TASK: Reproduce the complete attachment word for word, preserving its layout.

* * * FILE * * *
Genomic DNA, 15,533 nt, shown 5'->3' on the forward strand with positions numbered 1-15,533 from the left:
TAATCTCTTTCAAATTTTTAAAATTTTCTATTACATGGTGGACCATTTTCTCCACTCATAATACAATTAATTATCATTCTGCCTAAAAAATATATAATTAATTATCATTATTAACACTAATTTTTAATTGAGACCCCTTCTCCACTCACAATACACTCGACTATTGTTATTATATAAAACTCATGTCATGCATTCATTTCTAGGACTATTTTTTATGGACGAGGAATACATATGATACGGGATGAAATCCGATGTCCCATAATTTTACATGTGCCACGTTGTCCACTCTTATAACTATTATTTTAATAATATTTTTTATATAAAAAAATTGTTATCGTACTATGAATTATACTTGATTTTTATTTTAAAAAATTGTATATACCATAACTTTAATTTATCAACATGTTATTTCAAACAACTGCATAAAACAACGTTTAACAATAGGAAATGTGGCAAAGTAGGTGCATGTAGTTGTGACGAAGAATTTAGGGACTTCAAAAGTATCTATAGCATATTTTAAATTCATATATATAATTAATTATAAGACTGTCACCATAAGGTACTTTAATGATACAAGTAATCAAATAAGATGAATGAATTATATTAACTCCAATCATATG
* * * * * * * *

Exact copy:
Genomic DNA, 15,533 nt, shown 5'->3' on the forward strand with positions numbered 1-15,533 from the left:
TAATCTCTTTCAAATTTTTAAAATTTTCTATTACATGGTGGACCATTTTCTCCACTCATAATACAATTAATTATCATTCTGCCTAAAAAATATATAATTAATTATCATTATTAACACTAATTTTTAATTGAGACCCCTTCTCCACTCACAATACACTCGACTATTGTTATTATATAAAACTCATGTCATGCATTCATTTCTAGGACTATTTTTTATGGACGAGGAATACATATGATACGGGATGAAATCCGATGTCCCATAATTTTACATGTGCCACGTTGTCCACTCTTATAACTATTATTTTAATAATATTTTTTATATAAAAAAATTGTTATCGTACTATGAATTATACTTGATTTTTATTTTAAAAAATTGTATATACCATAACTTTAATTTATCAACATGTTATTTCAAACAACTGCATAAAACAACGTTTAACAATAGGAAATGTGGCAAAGTAGGTGCATGTAGTTGTGACGAAGAATTTAGGGACTTCAAAAGTATCTATAGCATATTTTAAATTCATATATATAATTAATTATAAGACTGTCACCATAAGGTACTTTAATGATACAAGTAATCAAATAAGATGAATGAATTATATTAACTCCAATCATATG